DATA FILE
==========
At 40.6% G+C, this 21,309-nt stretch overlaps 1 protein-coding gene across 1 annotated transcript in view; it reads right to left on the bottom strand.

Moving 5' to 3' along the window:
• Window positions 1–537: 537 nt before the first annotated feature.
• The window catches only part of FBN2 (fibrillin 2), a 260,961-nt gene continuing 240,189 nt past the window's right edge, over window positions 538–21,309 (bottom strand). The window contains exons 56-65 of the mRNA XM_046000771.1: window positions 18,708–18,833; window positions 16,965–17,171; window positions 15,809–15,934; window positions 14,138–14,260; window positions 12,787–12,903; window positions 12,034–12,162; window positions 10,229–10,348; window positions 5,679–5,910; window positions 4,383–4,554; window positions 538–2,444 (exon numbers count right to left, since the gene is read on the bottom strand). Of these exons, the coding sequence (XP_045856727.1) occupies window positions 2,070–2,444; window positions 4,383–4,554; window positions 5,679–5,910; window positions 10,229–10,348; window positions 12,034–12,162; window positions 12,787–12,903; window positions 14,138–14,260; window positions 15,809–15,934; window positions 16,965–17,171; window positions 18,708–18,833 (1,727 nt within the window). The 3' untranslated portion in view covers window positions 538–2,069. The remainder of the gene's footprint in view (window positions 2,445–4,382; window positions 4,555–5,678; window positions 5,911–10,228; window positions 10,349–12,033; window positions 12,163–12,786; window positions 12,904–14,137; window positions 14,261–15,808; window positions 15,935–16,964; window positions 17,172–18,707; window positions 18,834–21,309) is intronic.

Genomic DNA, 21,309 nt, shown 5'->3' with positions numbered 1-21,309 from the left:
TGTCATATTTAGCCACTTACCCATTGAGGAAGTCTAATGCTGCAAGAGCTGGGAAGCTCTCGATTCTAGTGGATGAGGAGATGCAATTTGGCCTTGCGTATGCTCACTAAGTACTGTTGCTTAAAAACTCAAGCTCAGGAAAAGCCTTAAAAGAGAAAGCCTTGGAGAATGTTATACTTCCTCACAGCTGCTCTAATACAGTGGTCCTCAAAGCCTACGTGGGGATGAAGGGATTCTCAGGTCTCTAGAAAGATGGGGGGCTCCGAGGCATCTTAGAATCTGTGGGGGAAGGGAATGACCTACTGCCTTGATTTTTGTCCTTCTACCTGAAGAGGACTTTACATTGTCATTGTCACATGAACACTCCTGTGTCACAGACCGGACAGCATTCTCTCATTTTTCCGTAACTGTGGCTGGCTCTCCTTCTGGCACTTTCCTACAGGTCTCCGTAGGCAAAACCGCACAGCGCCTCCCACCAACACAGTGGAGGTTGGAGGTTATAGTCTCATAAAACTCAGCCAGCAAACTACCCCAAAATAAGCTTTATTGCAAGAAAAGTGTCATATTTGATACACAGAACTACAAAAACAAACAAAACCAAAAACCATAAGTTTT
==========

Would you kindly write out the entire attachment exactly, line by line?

At 40.6% G+C, this 21,309-nt stretch overlaps 1 protein-coding gene across 1 annotated transcript in view; it reads right to left on the bottom strand.

Moving 5' to 3' along the window:
• Window positions 1–537: 537 nt before the first annotated feature.
• The window catches only part of FBN2 (fibrillin 2), a 260,961-nt gene continuing 240,189 nt past the window's right edge, over window positions 538–21,309 (bottom strand). The window contains exons 56-65 of the mRNA XM_046000771.1: window positions 18,708–18,833; window positions 16,965–17,171; window positions 15,809–15,934; window positions 14,138–14,260; window positions 12,787–12,903; window positions 12,034–12,162; window positions 10,229–10,348; window positions 5,679–5,910; window positions 4,383–4,554; window positions 538–2,444 (exon numbers count right to left, since the gene is read on the bottom strand). Of these exons, the coding sequence (XP_045856727.1) occupies window positions 2,070–2,444; window positions 4,383–4,554; window positions 5,679–5,910; window positions 10,229–10,348; window positions 12,034–12,162; window positions 12,787–12,903; window positions 14,138–14,260; window positions 15,809–15,934; window positions 16,965–17,171; window positions 18,708–18,833 (1,727 nt within the window). The 3' untranslated portion in view covers window positions 538–2,069. The remainder of the gene's footprint in view (window positions 2,445–4,382; window positions 4,555–5,678; window positions 5,911–10,228; window positions 10,349–12,033; window positions 12,163–12,786; window positions 12,904–14,137; window positions 14,261–15,808; window positions 15,935–16,964; window positions 17,172–18,707; window positions 18,834–21,309) is intronic.

Genomic DNA, 21,309 nt, shown 5'->3' with positions numbered 1-21,309 from the left:
TGTCATATTTAGCCACTTACCCATTGAGGAAGTCTAATGCTGCAAGAGCTGGGAAGCTCTCGATTCTAGTGGATGAGGAGATGCAATTTGGCCTTGCGTATGCTCACTAAGTACTGTTGCTTAAAAACTCAAGCTCAGGAAAAGCCTTAAAAGAGAAAGCCTTGGAGAATGTTATACTTCCTCACAGCTGCTCTAATACAGTGGTCCTCAAAGCCTACGTGGGGATGAAGGGATTCTCAGGTCTCTAGAAAGATGGGGGGCTCCGAGGCATCTTAGAATCTGTGGGGGAAGGGAATGACCTACTGCCTTGATTTTTGTCCTTCTACCTGAAGAGGACTTTACATTGTCATTGTCACATGAACACTCCTGTGTCACAGACCGGACAGCATTCTCTCATTTTTCCGTAACTGTGGCTGGCTCTCCTTCTGGCACTTTCCTACAGGTCTCCGTAGGCAAAACCGCACAGCGCCTCCCACCAACACAGTGGAGGTTGGAGGTTATAGTCTCATAAAACTCAGCCAGCAAACTACCCCAAAATAAGCTTTATTGCAAGAAAAGTGTCATATTTGATACACAGAACTACAAAAACAAACAAAACCAAAAACCATAAGTTTT